2022 Winter Olympics: Will NHL players participate?

Photo by Alex Livesey/Getty Images
Photo by Alex Livesey/Getty Images /

According to Gord Miller of TSN, the International Ice Hockey Federation has given the Olympic Committee four choices regarding NHL players and the 2022 Winter Olympics.

In the 2018 Winter Olympics, NHL players were not allowed to participate. This was a huge reason behind the sub-par ratings for men’s hockey. It’s become obvious the Olympics needs the NHL more than the league needs the Olympics. Which brings up an inevitable question – will players be allowed to participate in the 2022 Winter Olympics in Beijing?

With the NHL’s participation in the next Winter Olympics still up in the air, the International Ice Hockey Federation has given the International Olympic Committee four options for the 2022 Winter Olympics. Since the Olympics will be held in February, the league would need to have a break, much like they did in 2010 and 2014.

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Let’s break down those four options.

1. NHL players participate

This is the most popular options for all hockey fans, as the Olympics is the biggest sports stage in the world. It only makes sense that world-class players participate. Nagano, Vancouver, the list goes on with iconic hockey moments when they participate. It would be a shame to not see a Connor McDavid versus Auston Matthews showdown on international ice.

2. Pyeongchang format

Keep the same format as the last Olympics, with non-NHL player participation. Personally, this is the worst option. Fans were not emotionally invested in the Pyeongchang Olympics, as they knew those players were not the best every country had to offer.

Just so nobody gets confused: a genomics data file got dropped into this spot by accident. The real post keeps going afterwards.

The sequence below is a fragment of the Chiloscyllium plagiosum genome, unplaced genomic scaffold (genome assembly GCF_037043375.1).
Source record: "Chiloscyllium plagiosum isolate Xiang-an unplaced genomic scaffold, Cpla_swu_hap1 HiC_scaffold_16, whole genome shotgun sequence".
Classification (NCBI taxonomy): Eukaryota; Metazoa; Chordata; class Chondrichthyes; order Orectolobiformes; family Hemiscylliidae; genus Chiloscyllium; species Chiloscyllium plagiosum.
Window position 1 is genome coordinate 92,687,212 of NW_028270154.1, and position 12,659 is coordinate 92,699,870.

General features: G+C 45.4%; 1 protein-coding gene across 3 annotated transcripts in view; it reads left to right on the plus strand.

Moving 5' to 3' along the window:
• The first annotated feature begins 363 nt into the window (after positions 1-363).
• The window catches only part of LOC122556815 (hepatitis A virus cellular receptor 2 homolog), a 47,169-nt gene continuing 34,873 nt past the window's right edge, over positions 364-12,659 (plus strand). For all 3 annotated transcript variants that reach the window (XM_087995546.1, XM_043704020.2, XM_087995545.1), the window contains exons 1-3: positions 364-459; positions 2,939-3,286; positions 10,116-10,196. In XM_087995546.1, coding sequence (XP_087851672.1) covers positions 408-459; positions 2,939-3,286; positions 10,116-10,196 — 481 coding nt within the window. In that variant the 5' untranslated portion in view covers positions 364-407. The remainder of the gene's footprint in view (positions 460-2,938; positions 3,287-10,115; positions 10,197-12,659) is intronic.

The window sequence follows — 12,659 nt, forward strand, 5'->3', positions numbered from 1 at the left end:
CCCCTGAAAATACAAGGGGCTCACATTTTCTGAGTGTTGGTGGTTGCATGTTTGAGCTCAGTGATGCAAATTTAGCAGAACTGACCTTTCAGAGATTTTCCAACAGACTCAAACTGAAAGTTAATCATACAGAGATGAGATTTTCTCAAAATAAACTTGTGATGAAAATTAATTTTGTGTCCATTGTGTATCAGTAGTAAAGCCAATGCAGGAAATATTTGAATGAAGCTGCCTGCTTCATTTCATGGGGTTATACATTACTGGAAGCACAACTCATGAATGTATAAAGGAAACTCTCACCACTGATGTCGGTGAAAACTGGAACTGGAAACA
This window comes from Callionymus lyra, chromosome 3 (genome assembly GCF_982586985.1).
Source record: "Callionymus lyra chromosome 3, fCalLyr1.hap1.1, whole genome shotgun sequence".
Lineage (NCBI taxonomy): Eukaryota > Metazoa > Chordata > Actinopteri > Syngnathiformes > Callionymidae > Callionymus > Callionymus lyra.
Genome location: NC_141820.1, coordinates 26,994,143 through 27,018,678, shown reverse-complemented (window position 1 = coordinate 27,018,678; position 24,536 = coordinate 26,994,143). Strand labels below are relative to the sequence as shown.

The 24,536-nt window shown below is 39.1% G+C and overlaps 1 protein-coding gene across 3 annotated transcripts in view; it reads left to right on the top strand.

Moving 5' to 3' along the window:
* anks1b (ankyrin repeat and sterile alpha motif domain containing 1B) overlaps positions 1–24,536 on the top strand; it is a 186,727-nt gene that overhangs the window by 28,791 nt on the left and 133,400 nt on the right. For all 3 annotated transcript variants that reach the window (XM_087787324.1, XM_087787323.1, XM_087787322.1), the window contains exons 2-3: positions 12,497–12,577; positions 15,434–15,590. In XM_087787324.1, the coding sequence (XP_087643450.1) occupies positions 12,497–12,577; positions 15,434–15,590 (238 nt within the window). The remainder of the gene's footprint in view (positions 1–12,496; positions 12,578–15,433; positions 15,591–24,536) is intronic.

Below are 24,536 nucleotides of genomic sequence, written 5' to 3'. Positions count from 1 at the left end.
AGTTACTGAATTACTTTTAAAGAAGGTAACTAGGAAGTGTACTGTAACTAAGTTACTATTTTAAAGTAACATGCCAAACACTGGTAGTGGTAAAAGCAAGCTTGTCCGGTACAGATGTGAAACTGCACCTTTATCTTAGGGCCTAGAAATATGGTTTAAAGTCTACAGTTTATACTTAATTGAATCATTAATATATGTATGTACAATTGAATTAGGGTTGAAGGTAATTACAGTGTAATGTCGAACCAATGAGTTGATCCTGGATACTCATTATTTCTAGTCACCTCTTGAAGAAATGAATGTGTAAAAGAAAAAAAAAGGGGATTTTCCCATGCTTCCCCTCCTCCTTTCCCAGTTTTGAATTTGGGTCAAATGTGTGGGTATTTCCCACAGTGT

3. Only players under 23 years of age participate

It is still uncertain whether it is players under 23 who don’t have an NHL contract or just all of them in general. Either way, it’s extremely interesting. Before the 2016 World Cup of Hockey, everyone was calling the under 23 North American team a joke.

However, this sentiment changed very quickly once fans saw them play. Younger players tend to throw defense out the window. This makes for some very interesting hockey.

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4. No hockey at all

This one is self-explanatory.

Personally, if I were to rank these options from best-case scenario to worst, here’s what it would look like.

  1. NHL participation
  2. 23 and under
  3. No hockey
  4. Pyeongchang format

NHL participation is first because I want to see the best players face off against each other. The whole point of the Olympics is to see the best athletes in the world compete against each other and it’s so exciting to see the players your country has to offer. (Sidney Crosby and Connor McDavid on the same team? Oh yes please.)

23 and under would be a track meet and a ton of fun to watch. It would also give the players a chance to prove themselves on the big stage to either win a contract.

I picked no hockey over the Pyeongchang format because I found the amateur hockey unbearable to watch. Knowing that there are better players out there kills the vibe and there is always a shadow of doubt behind whoever wins the medal. The thought of “they wouldn’t have won if ___ team had ___”. I would rather pick the nuclear option to send the IOC a message.

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Hockey is a big part of the Olympics and if they can’t figure out a way to get the best players to participate, then it is unfortunate to the players and the growth of the game.